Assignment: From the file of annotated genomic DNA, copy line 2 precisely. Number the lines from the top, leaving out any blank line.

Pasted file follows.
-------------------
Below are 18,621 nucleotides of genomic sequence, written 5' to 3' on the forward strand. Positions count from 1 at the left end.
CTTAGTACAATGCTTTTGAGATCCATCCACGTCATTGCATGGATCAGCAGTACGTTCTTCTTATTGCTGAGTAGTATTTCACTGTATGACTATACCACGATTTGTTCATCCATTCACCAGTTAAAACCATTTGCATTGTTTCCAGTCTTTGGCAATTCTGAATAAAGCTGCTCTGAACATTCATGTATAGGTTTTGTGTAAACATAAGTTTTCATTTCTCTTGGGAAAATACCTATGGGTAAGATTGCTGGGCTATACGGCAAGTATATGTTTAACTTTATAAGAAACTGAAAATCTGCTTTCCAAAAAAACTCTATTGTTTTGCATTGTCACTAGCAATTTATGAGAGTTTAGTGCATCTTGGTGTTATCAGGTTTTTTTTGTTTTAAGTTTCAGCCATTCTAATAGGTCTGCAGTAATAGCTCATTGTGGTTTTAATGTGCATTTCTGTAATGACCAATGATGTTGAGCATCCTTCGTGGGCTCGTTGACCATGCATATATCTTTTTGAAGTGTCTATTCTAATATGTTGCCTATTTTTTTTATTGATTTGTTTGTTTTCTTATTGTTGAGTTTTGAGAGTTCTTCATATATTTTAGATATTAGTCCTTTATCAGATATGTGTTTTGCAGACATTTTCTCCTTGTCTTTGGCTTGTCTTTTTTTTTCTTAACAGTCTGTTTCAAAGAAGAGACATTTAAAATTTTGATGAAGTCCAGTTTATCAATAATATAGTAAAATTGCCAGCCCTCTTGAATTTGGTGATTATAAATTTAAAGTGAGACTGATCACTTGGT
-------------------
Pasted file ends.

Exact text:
CTTAGTACAATGCTTTTGAGATCCATCCACGTCATTGCATGGATCAGCAGTACGTTCTTCTTATTGCTGAGTAGTATTTCACTGTATGACTATACCACGATTTGTTCATCCATTCACCAGTTAAAACCATTTGCATTGTTTCCAGTCTTTGGCAATTCTGAATAAAGCTGCTCTGAACATTCATGTATAGGTTTTGTGTAAACATAAGTTTTCATTTCTCTTGGGAAAATACCTATGGGTAAGATTGCTGGGCTATACGGCAAGTATATGTTTAACTTTATAAGAAACTGAAAATCTGCTTTCCAAAAAAACTCTATTGTTTTGCATTGTCACTAGCAATTTATGAGAGTTTAGTGCATCTTGGTGTTATCAGGTTTTTTTTGTTTTAAGTTTCAGCCATTCTAATAGGTCTGCAGTAATAGCTCATTGTGGTTTTAATGTGCATTTCTGTAATGACCAATGATGTTGAGCATCCTTCGTGGGCTCGTTGACCATGCATATATCTTTTTGAAGTGTCTATTCTAATATGTTGCCTATTTTTTTTATTGATTTGTTTGTTTTCTTATTGTTGAGTTTTGAGAGTTCTTCATATATTTTAGATATTAGTCCTTTATCAGATATGTGTTTTGCAGACATTTTCTCCTTGTCTTTGGCTTGTCTTTTTTTTTCTTAACAGTCTGTTTCAAAGAAGAGACATTTAAAATTTTGATGAAGTCCAGTTTATCAATAATATAGTAAAATTGCCAGCCCTCTTGAATTTGGTGATTATAAATTTAAAGTGAGACTGATCACTTGGT